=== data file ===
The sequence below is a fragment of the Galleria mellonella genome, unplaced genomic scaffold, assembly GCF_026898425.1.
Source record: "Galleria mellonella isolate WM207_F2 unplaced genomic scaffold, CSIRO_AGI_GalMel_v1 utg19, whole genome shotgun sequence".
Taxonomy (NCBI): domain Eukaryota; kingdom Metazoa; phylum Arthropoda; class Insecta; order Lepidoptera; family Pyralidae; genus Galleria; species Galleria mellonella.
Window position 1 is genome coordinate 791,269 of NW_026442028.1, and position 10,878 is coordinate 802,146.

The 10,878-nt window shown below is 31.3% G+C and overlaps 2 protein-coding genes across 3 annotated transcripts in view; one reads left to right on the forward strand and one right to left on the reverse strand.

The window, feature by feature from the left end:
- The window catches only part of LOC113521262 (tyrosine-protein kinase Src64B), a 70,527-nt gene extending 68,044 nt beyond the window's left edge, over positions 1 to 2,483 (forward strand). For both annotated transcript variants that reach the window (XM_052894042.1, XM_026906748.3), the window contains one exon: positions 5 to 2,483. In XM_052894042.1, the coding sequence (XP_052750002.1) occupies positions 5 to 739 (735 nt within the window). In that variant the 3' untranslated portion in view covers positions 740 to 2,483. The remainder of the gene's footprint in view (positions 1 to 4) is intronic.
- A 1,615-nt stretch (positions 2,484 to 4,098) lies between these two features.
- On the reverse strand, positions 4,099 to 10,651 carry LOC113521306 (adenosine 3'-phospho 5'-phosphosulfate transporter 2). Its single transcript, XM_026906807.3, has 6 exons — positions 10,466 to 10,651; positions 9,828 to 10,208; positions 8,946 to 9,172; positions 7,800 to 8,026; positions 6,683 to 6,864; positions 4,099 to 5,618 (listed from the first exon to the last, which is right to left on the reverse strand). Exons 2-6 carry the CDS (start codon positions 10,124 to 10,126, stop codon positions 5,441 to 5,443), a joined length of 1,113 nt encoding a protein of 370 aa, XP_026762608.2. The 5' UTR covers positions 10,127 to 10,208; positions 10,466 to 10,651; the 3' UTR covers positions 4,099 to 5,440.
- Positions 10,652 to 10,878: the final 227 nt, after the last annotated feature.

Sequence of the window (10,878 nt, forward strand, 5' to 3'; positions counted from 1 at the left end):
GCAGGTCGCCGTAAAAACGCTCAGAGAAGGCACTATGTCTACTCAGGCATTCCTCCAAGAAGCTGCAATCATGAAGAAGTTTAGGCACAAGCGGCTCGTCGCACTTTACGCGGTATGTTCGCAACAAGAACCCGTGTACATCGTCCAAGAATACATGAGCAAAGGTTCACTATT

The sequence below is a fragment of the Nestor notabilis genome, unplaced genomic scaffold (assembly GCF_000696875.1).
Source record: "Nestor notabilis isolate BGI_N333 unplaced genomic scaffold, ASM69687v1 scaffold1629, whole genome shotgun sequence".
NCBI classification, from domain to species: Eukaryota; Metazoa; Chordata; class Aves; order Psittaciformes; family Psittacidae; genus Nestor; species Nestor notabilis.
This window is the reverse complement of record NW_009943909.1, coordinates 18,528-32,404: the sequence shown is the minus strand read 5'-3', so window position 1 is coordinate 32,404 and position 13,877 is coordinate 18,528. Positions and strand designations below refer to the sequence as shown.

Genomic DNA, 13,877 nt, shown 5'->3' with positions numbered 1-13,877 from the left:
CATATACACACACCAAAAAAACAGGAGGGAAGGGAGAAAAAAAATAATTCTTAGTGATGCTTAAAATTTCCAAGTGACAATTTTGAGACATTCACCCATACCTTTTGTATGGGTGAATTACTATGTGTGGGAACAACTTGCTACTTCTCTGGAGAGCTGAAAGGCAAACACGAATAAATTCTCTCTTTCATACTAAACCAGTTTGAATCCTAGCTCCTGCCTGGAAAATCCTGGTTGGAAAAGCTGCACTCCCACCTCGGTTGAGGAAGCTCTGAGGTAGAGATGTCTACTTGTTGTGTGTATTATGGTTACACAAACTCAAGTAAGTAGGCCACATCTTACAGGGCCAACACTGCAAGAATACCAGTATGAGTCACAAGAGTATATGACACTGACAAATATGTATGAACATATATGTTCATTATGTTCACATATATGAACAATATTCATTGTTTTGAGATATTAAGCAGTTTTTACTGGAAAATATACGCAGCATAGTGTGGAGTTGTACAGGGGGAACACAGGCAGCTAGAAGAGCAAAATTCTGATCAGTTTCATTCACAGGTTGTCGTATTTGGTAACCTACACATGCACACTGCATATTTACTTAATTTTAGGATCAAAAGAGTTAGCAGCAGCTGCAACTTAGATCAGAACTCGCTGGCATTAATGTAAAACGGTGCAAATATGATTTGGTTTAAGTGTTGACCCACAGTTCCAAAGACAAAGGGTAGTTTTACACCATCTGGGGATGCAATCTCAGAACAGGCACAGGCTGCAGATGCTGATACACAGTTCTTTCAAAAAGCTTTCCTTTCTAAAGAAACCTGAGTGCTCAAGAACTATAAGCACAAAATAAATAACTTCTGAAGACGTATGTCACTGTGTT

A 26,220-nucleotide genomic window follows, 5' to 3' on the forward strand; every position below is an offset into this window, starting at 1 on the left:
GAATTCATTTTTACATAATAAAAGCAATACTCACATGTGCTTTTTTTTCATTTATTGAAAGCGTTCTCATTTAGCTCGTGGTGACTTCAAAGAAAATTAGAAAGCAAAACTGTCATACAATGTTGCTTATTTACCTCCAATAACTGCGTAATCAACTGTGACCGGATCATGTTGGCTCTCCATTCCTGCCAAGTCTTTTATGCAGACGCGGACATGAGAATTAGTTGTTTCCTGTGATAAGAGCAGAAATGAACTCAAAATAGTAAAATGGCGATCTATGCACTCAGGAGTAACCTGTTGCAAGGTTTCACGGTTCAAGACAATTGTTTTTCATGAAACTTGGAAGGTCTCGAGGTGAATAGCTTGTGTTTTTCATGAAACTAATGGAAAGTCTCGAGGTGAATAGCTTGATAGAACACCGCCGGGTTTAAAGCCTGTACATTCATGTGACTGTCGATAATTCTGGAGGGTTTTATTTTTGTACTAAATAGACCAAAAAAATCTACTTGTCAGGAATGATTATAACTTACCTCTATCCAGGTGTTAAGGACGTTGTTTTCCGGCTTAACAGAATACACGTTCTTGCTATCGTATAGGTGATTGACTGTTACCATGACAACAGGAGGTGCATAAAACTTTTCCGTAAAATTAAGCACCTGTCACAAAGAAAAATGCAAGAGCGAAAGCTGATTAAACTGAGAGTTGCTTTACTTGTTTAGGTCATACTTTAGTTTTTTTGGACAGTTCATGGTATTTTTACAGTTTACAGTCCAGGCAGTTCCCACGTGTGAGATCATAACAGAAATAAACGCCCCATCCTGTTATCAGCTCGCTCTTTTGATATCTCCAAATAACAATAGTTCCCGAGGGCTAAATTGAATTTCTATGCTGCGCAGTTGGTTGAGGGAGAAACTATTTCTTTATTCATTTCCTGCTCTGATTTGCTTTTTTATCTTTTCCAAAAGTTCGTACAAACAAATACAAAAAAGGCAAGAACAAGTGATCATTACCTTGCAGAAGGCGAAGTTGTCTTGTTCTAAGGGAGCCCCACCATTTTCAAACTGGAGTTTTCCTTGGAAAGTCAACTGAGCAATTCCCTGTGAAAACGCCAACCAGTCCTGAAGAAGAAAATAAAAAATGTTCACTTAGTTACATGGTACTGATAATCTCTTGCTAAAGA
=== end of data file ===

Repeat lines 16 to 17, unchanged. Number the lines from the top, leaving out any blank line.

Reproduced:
This window is the reverse complement of record NW_009943909.1, coordinates 18,528-32,404: the sequence shown is the minus strand read 5'-3', so window position 1 is coordinate 32,404 and position 13,877 is coordinate 18,528. Positions and strand designations below refer to the sequence as shown.

Genomic DNA, 13,877 nt, shown 5'->3' with positions numbered 1-13,877 from the left: